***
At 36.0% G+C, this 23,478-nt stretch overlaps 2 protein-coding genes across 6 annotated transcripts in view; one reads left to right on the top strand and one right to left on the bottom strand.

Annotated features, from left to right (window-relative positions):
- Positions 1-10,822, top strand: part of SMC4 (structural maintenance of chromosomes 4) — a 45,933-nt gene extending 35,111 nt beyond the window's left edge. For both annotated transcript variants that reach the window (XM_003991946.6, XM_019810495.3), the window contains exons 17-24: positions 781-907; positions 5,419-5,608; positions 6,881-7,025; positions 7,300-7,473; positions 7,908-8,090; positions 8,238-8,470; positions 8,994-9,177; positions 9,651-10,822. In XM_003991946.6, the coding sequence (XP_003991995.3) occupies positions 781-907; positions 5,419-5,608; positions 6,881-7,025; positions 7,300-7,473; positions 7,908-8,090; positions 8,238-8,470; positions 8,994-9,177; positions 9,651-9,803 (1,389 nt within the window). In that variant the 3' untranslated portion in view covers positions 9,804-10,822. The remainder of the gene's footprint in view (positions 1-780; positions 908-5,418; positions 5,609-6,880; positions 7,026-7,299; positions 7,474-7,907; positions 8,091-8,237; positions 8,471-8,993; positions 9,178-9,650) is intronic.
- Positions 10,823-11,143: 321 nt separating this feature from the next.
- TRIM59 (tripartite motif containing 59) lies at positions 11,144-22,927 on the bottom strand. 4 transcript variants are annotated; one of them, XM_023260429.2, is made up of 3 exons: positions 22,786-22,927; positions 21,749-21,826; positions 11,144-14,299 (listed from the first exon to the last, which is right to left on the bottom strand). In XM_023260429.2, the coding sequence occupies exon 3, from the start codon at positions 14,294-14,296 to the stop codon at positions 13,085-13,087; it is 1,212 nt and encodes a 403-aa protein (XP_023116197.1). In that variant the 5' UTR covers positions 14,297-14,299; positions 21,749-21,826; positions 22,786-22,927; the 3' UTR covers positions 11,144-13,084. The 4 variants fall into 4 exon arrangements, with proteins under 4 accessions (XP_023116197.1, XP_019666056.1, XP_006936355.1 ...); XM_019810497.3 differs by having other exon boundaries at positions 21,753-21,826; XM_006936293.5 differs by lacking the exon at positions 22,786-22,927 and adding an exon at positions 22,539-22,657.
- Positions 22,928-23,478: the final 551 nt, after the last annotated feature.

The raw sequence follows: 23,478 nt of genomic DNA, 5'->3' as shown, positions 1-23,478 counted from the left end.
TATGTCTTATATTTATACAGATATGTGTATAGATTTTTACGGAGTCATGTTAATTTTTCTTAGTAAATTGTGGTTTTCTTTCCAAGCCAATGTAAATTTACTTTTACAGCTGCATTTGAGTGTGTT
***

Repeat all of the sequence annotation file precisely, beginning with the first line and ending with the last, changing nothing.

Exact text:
At 36.0% G+C, this 23,478-nt stretch overlaps 2 protein-coding genes across 6 annotated transcripts in view; one reads left to right on the top strand and one right to left on the bottom strand.

Annotated features, from left to right (window-relative positions):
- Positions 1-10,822, top strand: part of SMC4 (structural maintenance of chromosomes 4) — a 45,933-nt gene extending 35,111 nt beyond the window's left edge. For both annotated transcript variants that reach the window (XM_003991946.6, XM_019810495.3), the window contains exons 17-24: positions 781-907; positions 5,419-5,608; positions 6,881-7,025; positions 7,300-7,473; positions 7,908-8,090; positions 8,238-8,470; positions 8,994-9,177; positions 9,651-10,822. In XM_003991946.6, the coding sequence (XP_003991995.3) occupies positions 781-907; positions 5,419-5,608; positions 6,881-7,025; positions 7,300-7,473; positions 7,908-8,090; positions 8,238-8,470; positions 8,994-9,177; positions 9,651-9,803 (1,389 nt within the window). In that variant the 3' untranslated portion in view covers positions 9,804-10,822. The remainder of the gene's footprint in view (positions 1-780; positions 908-5,418; positions 5,609-6,880; positions 7,026-7,299; positions 7,474-7,907; positions 8,091-8,237; positions 8,471-8,993; positions 9,178-9,650) is intronic.
- Positions 10,823-11,143: 321 nt separating this feature from the next.
- TRIM59 (tripartite motif containing 59) lies at positions 11,144-22,927 on the bottom strand. 4 transcript variants are annotated; one of them, XM_023260429.2, is made up of 3 exons: positions 22,786-22,927; positions 21,749-21,826; positions 11,144-14,299 (listed from the first exon to the last, which is right to left on the bottom strand). In XM_023260429.2, the coding sequence occupies exon 3, from the start codon at positions 14,294-14,296 to the stop codon at positions 13,085-13,087; it is 1,212 nt and encodes a 403-aa protein (XP_023116197.1). In that variant the 5' UTR covers positions 14,297-14,299; positions 21,749-21,826; positions 22,786-22,927; the 3' UTR covers positions 11,144-13,084. The 4 variants fall into 4 exon arrangements, with proteins under 4 accessions (XP_023116197.1, XP_019666056.1, XP_006936355.1 ...); XM_019810497.3 differs by having other exon boundaries at positions 21,753-21,826; XM_006936293.5 differs by lacking the exon at positions 22,786-22,927 and adding an exon at positions 22,539-22,657.
- Positions 22,928-23,478: the final 551 nt, after the last annotated feature.

The raw sequence follows: 23,478 nt of genomic DNA, 5'->3' as shown, positions 1-23,478 counted from the left end.
TATGTCTTATATTTATACAGATATGTGTATAGATTTTTACGGAGTCATGTTAATTTTTCTTAGTAAATTGTGGTTTTCTTTCCAAGCCAATGTAAATTTACTTTTACAGCTGCATTTGAGTGTGTT